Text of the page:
Should the NFL Most Valuable Player Award Include the Postseason?

By Bryn Swartz

Every postseason, it seems we hear some rumblings throughout the football world that the Most Valuable Player award, football’s most prestigious award, should be given after the playoffs.

This means that not only will a player’s regular season affect his chances, but so will his performance in the postseason.

And I’ll tell you right now, without even addressing the positives of including the postseason in the voting, that this is not a good idea. Not at all.

Take Tom Brady in 2010.

He will win the MVP award and everybody knows it. He threw 36 touchdowns, four interceptions, posted a passer rating of 111, and led the Patriots to 14 victories. There was not a single player in the National Football League more valuable than Tom Brady.

But because Brady’s Patriots lost to the Jets 28-21 in their first playoff game, should the award go to someone else, like Aaron Rodgers, who could easily win Super Bowl XLV MVP honors?

Absolutely not. The award is for the regular season. If we start adjusting the award to include the postseason, it’s never going to be given to a player whose team did not advance very deep into the postseason.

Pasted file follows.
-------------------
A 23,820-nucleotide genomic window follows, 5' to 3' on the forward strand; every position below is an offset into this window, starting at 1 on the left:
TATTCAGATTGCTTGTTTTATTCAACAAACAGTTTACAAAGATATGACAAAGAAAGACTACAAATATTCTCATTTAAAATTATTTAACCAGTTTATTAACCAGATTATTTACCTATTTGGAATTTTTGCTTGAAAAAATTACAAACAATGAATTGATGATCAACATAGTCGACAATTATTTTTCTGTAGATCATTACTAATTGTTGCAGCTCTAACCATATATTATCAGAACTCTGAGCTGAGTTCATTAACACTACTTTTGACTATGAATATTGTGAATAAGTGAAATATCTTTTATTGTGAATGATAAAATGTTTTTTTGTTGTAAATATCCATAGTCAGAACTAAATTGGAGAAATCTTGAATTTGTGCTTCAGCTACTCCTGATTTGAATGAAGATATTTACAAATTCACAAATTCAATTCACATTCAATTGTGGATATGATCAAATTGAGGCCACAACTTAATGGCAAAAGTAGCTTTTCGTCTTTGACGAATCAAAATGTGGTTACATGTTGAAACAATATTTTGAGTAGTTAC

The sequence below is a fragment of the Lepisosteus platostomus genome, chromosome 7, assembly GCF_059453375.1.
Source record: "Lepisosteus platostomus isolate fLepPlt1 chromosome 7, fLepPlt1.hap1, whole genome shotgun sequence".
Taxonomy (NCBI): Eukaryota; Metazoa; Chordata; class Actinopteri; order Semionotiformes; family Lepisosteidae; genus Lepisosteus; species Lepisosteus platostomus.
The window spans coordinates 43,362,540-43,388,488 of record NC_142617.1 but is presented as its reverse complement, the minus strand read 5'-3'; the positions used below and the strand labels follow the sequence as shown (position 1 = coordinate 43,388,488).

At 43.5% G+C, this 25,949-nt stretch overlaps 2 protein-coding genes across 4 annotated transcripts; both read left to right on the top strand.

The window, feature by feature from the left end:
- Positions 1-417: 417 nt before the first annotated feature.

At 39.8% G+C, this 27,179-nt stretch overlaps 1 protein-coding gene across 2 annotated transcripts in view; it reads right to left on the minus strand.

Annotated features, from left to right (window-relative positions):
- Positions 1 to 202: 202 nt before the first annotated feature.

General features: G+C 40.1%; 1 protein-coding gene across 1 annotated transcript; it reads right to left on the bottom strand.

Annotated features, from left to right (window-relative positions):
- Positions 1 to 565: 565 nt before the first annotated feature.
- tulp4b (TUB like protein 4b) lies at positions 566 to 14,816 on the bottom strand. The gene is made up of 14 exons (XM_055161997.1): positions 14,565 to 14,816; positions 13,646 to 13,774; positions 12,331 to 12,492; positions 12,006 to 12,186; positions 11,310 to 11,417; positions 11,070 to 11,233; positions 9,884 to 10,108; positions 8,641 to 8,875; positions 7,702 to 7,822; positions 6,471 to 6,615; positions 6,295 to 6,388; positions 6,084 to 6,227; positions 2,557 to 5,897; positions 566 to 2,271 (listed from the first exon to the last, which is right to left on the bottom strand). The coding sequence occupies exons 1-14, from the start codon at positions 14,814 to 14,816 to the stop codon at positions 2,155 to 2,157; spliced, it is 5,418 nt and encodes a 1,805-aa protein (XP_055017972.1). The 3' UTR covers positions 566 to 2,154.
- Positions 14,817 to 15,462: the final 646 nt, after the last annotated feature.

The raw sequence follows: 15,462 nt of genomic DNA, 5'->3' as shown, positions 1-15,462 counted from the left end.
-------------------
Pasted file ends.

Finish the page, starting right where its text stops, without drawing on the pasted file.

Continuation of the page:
Take 2008, when Peyton Manning won the regular season MVP award but saw his team, as usual, lose their first postseason game.

If the voting was conducted after the conclusion of the postseason, I truly believe that the award would have gone to Super Bowl hero Ben Roethlisberger.

In 2004, Peyton Manning threw 49 touchdowns during the regular season but failed to lead the Colts to a touchdown drive in an embarrassing postseason loss. Meanwhile, Tom Brady turned in a very good season, followed by a third Super Bowl championship. He probably would have won the award, or at least seriously challenged Manning.

People are very influenced by what has happened recently.

Nobody would consider Drew Brees to be a top three quarterback right now, or even a top three clutch quarterback, but last year he was everybody’s number one for both categories. Why the change? Because he only led the Saints to 36 points in their playoff loss?

No, it’s because people focus on what is happening now. Right now the new guy is Aaron Rodgers, and guys of yesterday like Drew Brees are just your average great quarterback.

There’s nothing wrong with the praise Aaron Rodgers has received. He deserves it. But he is not the Most Valuable Player of 2010.

If we start altering the most prestigious award in the game to include postseason results as well, no one will like the results.

The award will basically go to the quarterback whose team won the Super Bowl, or at the very least, he will always be a serious contender.

Let’s keep the regular season Most Valuable award to only the 16 games during the regular season.

We have the Super Bowl MVP for postseason heroes.

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